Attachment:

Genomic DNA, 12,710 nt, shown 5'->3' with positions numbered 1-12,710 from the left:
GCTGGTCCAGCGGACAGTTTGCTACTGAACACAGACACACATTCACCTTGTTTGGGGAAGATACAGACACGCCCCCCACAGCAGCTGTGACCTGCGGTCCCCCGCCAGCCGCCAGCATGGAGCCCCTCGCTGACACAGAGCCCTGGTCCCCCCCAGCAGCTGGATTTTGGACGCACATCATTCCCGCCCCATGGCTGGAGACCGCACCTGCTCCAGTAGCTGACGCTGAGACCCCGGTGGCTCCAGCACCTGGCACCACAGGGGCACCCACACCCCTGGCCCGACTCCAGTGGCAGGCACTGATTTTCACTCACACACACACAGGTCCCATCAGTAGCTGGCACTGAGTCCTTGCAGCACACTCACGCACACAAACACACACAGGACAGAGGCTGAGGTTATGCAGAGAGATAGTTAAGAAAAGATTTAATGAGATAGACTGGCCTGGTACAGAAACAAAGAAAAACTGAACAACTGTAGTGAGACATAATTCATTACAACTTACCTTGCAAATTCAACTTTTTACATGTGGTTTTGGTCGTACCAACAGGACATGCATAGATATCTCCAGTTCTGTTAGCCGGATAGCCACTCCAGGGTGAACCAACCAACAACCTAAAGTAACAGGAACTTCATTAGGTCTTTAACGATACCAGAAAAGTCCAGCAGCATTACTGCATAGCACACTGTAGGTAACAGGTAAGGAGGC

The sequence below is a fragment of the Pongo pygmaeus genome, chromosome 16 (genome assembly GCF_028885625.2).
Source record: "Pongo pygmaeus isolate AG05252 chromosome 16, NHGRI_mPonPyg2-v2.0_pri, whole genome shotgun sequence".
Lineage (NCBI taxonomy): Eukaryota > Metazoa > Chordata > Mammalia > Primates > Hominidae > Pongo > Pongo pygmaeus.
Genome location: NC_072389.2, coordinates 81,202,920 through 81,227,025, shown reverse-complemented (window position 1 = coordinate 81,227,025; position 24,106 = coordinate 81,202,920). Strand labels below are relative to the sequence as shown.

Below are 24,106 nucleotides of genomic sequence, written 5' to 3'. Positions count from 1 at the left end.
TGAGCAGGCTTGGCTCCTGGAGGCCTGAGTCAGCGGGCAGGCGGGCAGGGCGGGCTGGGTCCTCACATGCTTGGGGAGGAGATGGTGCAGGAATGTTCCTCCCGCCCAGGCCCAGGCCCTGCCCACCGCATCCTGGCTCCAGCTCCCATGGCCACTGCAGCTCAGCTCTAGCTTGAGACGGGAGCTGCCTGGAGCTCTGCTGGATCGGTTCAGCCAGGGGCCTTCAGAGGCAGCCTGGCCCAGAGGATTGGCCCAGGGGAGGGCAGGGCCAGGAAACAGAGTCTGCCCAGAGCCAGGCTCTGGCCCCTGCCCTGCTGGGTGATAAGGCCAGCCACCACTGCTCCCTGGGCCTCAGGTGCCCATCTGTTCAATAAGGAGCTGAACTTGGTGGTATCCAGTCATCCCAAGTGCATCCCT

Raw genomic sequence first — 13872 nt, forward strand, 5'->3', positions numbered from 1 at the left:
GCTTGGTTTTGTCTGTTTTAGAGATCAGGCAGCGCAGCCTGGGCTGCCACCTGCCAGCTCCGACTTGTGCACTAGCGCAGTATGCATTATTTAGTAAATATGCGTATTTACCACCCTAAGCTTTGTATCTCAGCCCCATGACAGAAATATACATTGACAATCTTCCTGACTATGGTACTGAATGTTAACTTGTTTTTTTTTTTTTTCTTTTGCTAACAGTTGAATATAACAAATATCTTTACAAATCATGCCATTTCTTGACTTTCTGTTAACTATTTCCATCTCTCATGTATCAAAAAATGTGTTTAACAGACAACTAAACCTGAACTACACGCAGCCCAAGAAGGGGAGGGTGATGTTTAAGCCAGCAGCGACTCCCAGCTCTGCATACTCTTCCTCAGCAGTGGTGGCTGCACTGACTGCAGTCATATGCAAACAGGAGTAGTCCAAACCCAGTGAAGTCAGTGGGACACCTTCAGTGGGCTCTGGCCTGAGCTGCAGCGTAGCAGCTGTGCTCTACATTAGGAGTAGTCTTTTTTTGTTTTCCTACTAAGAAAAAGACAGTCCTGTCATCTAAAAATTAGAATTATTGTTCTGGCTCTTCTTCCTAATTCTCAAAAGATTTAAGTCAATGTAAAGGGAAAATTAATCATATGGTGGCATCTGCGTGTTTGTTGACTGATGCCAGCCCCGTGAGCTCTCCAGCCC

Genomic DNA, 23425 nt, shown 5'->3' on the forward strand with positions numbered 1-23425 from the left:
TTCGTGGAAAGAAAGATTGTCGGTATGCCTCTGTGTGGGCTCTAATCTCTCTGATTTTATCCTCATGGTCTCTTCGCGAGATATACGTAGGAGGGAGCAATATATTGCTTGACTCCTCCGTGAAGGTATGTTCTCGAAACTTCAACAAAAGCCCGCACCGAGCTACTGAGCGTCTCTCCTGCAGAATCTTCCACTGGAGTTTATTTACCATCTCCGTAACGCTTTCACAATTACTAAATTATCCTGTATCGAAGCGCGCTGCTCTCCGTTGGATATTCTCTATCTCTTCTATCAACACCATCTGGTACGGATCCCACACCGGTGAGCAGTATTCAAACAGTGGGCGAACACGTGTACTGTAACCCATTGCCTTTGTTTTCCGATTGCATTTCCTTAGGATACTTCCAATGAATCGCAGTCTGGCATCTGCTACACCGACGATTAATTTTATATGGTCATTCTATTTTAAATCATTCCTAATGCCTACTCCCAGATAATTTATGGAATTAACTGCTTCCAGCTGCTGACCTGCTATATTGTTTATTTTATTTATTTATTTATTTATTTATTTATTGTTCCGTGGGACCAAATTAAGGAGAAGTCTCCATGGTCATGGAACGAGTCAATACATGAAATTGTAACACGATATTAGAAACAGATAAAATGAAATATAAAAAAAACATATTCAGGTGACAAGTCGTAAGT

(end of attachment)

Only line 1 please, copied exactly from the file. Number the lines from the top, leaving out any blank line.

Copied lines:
Genomic DNA, 12,710 nt, shown 5'->3' with positions numbered 1-12,710 from the left: